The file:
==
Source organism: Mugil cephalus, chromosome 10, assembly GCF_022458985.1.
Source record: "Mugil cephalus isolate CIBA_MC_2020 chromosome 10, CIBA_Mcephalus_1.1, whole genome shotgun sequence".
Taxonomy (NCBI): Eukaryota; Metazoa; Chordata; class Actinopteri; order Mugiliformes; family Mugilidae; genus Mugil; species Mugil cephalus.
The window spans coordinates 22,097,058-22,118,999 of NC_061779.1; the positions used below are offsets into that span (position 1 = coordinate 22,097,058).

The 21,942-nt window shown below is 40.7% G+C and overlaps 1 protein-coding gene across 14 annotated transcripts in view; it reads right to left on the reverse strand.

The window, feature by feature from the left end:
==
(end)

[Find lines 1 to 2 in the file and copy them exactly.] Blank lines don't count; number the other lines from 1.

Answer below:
Source organism: Mugil cephalus, chromosome 10, assembly GCF_022458985.1.
Source record: "Mugil cephalus isolate CIBA_MC_2020 chromosome 10, CIBA_Mcephalus_1.1, whole genome shotgun sequence".